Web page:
• the pre-sessional courses must meet the definition at paragraph 434 of the Guidance 

     (see comments below), last no longer than 3 months, and end no more than 1 month  

      before the main course of study; and

    •students must be progressing to a main degree course at the Tier 4 sponsor for which 

      they have an unconditional offer; and

    • the Tier 4 sponsor must assign the single CAS for the pre-sessional course and the 

      main course and undertake sponsorship duties for the student; and

    • the partner institution may not offer any other type of course on behalf of the Tier 4 

      sponsor.

     

    It still remains that where there is a contractual agreement between the education providers to work in partnership to deliver education to students, and provided both partners hold their own separate HTS sponsor licence and have educational oversight from an appropriate body, both partners can offer any course that meets Tier 4 requirements.

     

    Pre-sessional courses

     

    The definition has changed in the new Guidance and is now “a course that prepares a student for, and directly precedes, their intended full-time course of study in the UK and enables them to acquire the ancillary skills or knowledge necessary to adjust to study in the UK. This will usually be supplementary English Language training or some instruction in the British education system. Courses which are designed to give a student fundamental training in the subject area of the main course as a stepping stone to it – e.g. a foundation degree – or courses which form an integral part of the main course of study or replace part of it – but which are administered separately – are not considered to be pre-sessional courses”.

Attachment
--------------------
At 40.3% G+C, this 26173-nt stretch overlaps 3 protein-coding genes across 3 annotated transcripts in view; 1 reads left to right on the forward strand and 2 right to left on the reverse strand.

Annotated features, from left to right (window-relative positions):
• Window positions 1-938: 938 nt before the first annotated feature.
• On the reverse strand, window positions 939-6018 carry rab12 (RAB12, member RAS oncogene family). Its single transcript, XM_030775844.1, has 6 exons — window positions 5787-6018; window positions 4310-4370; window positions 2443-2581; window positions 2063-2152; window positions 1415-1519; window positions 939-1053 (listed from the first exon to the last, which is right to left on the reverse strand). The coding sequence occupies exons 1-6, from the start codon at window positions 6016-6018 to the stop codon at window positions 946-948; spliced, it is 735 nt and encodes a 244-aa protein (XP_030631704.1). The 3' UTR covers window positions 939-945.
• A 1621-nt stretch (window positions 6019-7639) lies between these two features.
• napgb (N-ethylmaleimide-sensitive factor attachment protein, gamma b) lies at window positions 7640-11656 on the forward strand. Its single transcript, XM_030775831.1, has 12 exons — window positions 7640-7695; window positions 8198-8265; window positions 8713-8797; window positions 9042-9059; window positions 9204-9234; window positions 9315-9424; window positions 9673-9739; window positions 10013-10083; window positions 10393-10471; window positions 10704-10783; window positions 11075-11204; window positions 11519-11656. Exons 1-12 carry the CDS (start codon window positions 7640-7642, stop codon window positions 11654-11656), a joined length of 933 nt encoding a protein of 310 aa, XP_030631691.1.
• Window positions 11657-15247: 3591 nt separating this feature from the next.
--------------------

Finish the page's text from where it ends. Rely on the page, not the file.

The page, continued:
Any pre-sessional courses being offered should be considered to ensure they comply with the above definition.   

     

    Further changes

    The Guidance has implemented other changes including:

    • acceptable sponsors for postgraduate dentists on a foundation programme
    • relevant processes and inspection outcomes from QAA
    • new Premium Service to those sponsors rated HTS
    • clarity as to when students can work during and after study
    • removed all references to B-rated sponsors
    • clarity as to when single CASs can cover pre-sessional courses

    For more information contact